The UAE summoned the Swiss ambassador to discuss and condemn a statement made by her country on Tuesday about the human rights situation in Bahrain.
The United Arab Emirates has summoned the Swiss ambassador over a statement made by her country last week about the human rights situation in Bahrain.
Abdul Rahim al-Awadhi, UAE Assistant Minister of Foreign Affairs and International Co-operation for Legal Affairs, summoned Maya Tissafi to discuss a report presented by the Swiss representative to the United Nations Human Rights Council (UNHRC) on Tuesday.
During the meeting, attended by Sheikh Mohammed bin Maktoum Al Maktoum, director of the ministry’s European Affairs Department, al-Awadhi denounced the Swiss statement, saying it would have been better “if such issues were resolved through established bilateral channels between Bahrain and Switzerland”, according to a statement posted by state news agency WAM.
The foreign ministry also accused Switzerland of failing to acknowledge the steps Bahrain had taken to improve its human rights record, it said.
On Saturday, the Secretary General of the Gulf Cooperation Council (GCC) strongly condemned the Swiss statement, slamming what he called “accusations and distortions” against Bahrain.
“The GCC member states reject categorically the allegations cited in the Swiss statement, which disregarded Bahrain’s dedicated efforts to protect human rights in compliance with the international standards and national legislations,” Abdul Latif al-Zayani said.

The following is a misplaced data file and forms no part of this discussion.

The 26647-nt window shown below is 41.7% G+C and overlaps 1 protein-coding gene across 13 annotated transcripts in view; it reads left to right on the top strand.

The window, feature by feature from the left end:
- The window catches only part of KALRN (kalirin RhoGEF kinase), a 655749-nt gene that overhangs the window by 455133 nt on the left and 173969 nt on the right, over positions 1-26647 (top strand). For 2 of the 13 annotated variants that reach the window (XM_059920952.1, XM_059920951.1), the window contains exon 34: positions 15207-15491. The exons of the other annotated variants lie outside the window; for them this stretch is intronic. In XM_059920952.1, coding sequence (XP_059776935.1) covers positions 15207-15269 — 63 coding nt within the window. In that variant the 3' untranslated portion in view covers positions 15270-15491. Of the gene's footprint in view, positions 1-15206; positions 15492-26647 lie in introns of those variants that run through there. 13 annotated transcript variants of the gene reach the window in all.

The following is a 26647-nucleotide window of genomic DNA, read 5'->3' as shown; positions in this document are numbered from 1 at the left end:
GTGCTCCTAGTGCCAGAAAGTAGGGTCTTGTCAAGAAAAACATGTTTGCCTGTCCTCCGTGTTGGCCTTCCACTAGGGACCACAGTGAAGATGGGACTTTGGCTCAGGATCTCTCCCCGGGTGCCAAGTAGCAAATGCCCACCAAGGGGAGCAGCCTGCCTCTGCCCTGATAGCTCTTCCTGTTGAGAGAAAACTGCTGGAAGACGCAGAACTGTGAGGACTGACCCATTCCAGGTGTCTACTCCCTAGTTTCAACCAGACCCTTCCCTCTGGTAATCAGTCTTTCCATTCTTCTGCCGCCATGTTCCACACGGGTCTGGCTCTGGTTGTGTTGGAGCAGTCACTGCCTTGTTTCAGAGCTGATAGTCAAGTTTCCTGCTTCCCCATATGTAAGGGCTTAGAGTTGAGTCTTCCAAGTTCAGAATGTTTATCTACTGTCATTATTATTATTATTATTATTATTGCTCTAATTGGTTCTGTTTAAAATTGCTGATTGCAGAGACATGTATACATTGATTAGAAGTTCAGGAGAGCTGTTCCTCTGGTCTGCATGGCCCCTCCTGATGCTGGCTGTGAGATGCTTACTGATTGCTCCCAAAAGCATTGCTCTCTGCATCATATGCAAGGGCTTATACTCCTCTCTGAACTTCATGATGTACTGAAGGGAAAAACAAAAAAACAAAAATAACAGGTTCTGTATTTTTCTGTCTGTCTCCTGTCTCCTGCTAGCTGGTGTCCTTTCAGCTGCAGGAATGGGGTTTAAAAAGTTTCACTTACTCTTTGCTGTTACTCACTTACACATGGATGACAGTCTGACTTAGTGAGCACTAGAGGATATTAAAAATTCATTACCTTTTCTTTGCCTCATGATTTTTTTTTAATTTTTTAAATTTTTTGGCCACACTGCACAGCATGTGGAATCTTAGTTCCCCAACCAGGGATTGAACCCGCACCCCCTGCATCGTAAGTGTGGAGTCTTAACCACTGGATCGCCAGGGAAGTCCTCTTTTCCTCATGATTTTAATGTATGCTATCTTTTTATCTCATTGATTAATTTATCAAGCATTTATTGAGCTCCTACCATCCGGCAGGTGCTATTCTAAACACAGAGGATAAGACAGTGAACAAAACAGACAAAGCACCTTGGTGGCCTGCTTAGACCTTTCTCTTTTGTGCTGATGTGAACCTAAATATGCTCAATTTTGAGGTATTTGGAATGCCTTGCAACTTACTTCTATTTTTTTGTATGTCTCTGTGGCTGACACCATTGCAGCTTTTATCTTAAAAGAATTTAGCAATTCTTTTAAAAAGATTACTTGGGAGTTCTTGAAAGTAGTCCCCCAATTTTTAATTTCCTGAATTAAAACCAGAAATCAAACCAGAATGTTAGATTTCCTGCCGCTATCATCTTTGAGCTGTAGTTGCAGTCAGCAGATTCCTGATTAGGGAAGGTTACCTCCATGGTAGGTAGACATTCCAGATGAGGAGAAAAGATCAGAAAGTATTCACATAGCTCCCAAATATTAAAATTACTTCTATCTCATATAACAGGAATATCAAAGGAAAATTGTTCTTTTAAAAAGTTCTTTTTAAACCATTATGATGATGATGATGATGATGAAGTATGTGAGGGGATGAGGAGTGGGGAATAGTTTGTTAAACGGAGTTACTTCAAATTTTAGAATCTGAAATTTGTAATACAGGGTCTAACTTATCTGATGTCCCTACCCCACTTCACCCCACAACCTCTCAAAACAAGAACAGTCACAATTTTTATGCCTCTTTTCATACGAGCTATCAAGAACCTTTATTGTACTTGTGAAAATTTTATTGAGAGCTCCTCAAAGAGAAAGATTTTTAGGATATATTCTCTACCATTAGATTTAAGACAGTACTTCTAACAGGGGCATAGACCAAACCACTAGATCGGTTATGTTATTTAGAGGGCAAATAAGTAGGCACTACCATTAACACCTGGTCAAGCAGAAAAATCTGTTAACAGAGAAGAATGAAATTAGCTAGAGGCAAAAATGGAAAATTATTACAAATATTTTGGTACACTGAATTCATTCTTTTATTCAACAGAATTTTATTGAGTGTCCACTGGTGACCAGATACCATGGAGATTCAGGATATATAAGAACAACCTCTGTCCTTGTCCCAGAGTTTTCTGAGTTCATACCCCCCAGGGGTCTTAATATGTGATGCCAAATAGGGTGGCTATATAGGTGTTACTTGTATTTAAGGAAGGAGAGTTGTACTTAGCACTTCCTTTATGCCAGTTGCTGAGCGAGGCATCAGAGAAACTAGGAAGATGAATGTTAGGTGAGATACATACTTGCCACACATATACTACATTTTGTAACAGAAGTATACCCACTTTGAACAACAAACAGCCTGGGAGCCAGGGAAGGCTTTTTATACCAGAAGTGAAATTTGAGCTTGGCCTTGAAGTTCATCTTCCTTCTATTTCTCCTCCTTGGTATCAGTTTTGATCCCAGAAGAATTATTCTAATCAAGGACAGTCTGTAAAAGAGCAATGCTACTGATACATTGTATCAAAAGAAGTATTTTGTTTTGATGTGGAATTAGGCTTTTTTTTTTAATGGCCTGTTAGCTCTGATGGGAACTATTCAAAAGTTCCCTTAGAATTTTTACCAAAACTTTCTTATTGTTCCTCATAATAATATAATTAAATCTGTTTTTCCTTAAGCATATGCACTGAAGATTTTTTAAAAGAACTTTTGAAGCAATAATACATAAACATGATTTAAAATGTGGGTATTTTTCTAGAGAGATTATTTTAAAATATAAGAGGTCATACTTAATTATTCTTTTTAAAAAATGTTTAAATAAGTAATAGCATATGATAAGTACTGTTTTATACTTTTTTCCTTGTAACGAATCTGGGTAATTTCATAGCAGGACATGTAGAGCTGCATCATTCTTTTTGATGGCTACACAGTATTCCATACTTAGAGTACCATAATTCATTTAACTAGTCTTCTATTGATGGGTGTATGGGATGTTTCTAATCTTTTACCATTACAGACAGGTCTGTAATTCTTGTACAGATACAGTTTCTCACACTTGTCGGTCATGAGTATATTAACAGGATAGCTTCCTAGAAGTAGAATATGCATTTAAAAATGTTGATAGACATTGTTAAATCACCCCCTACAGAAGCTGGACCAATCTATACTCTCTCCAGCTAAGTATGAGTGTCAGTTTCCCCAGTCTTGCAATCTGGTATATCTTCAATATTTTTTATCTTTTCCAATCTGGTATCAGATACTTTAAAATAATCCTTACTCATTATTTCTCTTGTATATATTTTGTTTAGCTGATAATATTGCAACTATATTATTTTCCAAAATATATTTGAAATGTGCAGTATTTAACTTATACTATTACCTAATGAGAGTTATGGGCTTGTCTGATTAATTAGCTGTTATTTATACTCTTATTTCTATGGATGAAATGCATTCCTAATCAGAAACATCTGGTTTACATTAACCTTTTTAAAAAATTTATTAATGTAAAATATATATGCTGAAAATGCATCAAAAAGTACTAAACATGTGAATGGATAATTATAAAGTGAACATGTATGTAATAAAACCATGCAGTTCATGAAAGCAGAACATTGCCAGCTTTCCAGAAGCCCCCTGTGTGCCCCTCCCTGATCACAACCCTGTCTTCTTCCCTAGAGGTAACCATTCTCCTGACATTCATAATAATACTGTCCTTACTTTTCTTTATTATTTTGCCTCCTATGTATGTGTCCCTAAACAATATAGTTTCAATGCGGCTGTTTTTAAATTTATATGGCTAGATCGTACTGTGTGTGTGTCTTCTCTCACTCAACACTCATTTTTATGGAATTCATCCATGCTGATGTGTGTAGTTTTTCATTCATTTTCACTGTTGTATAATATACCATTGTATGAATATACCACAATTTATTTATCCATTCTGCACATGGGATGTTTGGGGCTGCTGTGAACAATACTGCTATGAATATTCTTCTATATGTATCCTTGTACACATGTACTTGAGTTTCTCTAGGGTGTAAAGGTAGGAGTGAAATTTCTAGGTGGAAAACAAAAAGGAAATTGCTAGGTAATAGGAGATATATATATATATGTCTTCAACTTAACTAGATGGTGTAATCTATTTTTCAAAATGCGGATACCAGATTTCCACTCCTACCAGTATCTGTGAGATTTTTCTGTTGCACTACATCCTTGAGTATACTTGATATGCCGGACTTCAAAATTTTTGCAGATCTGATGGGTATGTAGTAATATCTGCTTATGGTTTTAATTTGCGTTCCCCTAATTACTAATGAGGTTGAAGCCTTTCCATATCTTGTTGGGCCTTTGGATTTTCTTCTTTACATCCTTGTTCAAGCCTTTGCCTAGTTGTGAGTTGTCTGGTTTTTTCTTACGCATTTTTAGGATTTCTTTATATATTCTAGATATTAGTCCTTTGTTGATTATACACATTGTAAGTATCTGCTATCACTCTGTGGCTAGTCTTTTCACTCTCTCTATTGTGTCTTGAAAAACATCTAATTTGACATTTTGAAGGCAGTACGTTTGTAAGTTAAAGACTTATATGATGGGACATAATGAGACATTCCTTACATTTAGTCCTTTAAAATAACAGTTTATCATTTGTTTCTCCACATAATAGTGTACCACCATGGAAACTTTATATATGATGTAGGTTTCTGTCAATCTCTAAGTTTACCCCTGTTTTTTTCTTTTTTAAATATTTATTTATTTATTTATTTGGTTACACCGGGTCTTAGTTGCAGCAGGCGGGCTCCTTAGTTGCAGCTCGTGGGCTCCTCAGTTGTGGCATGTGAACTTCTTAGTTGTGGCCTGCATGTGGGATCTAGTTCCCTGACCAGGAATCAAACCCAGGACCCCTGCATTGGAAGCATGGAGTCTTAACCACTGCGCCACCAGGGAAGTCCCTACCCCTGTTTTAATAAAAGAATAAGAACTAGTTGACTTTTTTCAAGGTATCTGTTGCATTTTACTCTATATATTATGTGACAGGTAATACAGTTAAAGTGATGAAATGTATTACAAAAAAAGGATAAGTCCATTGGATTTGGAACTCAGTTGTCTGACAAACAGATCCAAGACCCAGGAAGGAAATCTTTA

Last week, Switzerland’s ambassador to the United Nations in Geneva Valentin Zellweger called on Bahrain to cooperate with the Human Rights Council’s procedures, expressing alarm over the tiny Gulf kingdom’s “repression of civil society”.
|The GCC member states reject categorically the allegations cited in the Swiss statement, which disregarded Bahrain’s dedicated efforts to protect human rights in compliance with the international standards and national legislations
– Abdul Latif al-Zayani
“The use of torture, inadequate fair trial guarantees and excessive use of force during peaceful demonstrations, as well as reprisals against victims of human rights violations or those who cooperate with the United Nations, are of concern,” he said.
Sunni-ruled Bahrain has been rocked by sporadic unrest since 2011, when a wave of popular protests demanding an elected government erupted in the majority-Shia kingdom.
Bahrain says its actions are directed against people who fuel violence and sectarian tensions in the kingdom, denying charges by activists that it is targeting dissidents.
On Wednesday, Bahrain’s parliament invited the UN human rights chief to visit and promised him unrestricted access to prisons and Shia villages, following his criticism of the kingdom’s human rights record.